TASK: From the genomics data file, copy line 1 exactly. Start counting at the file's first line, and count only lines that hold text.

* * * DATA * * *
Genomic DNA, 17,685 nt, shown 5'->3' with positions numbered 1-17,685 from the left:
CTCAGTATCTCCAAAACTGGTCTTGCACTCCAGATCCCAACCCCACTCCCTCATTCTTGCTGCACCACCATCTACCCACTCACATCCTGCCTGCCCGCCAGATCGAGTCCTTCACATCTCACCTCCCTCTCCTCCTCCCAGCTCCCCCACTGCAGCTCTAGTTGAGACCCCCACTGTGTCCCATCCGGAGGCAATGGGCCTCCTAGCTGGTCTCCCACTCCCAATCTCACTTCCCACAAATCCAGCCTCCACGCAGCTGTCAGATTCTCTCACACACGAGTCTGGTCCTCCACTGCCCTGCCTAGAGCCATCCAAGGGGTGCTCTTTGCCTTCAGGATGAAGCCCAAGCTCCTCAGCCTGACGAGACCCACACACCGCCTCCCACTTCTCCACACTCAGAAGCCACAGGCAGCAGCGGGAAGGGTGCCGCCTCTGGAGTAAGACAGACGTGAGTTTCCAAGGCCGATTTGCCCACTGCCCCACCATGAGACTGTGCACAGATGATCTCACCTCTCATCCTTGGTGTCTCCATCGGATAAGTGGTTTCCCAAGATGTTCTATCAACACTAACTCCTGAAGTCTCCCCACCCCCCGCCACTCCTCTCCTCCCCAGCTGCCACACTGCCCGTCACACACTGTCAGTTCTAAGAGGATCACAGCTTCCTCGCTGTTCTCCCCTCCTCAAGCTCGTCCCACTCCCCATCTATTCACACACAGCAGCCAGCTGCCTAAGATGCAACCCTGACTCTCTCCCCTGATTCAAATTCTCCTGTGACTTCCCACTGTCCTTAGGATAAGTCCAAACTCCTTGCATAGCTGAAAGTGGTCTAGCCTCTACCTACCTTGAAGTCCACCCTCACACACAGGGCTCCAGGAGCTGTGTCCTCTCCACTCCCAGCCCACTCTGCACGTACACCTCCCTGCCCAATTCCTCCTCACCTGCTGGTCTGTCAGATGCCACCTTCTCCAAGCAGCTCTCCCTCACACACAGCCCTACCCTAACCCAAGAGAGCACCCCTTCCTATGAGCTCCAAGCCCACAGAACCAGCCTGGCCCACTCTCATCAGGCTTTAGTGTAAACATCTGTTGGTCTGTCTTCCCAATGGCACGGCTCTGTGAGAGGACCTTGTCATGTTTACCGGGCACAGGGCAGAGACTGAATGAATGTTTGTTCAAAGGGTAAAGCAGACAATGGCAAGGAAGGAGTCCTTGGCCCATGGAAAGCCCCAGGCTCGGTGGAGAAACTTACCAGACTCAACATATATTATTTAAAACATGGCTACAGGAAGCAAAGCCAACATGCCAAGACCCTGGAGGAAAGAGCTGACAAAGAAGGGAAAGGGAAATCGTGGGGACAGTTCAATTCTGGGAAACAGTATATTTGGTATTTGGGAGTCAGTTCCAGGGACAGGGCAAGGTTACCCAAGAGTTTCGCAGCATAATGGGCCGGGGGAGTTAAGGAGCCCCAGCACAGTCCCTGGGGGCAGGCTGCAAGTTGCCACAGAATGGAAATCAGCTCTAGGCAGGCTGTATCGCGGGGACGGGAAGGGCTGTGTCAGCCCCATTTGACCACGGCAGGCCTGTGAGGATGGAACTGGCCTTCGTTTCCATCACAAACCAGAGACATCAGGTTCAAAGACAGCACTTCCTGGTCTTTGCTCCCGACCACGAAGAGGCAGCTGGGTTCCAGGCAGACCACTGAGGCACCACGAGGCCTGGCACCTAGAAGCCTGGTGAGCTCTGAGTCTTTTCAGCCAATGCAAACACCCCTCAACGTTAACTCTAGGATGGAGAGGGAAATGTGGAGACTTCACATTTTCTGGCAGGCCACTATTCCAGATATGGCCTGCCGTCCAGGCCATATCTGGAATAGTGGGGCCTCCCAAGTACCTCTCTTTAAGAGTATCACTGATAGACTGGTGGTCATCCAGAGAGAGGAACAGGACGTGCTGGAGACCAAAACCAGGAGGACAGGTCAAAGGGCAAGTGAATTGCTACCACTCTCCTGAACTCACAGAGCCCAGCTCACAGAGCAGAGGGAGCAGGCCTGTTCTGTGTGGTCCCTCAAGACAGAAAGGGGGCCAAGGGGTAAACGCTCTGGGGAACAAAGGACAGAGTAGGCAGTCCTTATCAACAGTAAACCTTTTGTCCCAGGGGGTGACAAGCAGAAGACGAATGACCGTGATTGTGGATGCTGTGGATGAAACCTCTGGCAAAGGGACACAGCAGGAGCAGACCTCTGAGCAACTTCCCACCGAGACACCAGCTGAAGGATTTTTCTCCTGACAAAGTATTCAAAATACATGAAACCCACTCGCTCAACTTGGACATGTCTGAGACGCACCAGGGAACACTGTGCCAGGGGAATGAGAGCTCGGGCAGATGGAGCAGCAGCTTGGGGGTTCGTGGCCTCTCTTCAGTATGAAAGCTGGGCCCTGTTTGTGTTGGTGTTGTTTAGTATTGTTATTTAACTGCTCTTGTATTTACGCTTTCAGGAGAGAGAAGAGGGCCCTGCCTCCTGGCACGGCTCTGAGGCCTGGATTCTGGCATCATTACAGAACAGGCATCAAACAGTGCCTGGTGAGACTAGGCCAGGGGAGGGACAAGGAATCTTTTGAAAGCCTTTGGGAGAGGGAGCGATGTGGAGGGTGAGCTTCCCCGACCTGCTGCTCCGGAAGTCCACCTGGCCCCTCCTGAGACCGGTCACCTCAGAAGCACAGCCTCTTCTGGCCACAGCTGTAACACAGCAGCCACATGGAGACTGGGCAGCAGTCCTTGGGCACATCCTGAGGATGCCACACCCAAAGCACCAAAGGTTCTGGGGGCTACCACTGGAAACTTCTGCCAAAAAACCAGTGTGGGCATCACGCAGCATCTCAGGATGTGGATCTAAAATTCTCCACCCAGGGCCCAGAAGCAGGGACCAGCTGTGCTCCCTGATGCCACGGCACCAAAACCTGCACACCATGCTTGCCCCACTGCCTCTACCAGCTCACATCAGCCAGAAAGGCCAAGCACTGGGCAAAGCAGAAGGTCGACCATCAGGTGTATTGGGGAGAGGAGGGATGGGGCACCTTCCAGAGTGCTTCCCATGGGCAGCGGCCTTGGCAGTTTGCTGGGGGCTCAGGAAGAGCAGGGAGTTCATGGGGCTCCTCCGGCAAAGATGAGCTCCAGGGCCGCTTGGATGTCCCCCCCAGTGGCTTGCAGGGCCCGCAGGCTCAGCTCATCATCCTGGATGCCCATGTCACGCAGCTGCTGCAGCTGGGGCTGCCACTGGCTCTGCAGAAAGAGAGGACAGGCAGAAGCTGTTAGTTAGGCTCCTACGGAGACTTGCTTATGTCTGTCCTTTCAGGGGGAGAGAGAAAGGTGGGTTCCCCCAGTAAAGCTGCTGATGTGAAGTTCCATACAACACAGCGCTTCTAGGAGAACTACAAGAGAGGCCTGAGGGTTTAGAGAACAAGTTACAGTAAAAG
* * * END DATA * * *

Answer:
Genomic DNA, 17,685 nt, shown 5'->3' with positions numbered 1-17,685 from the left: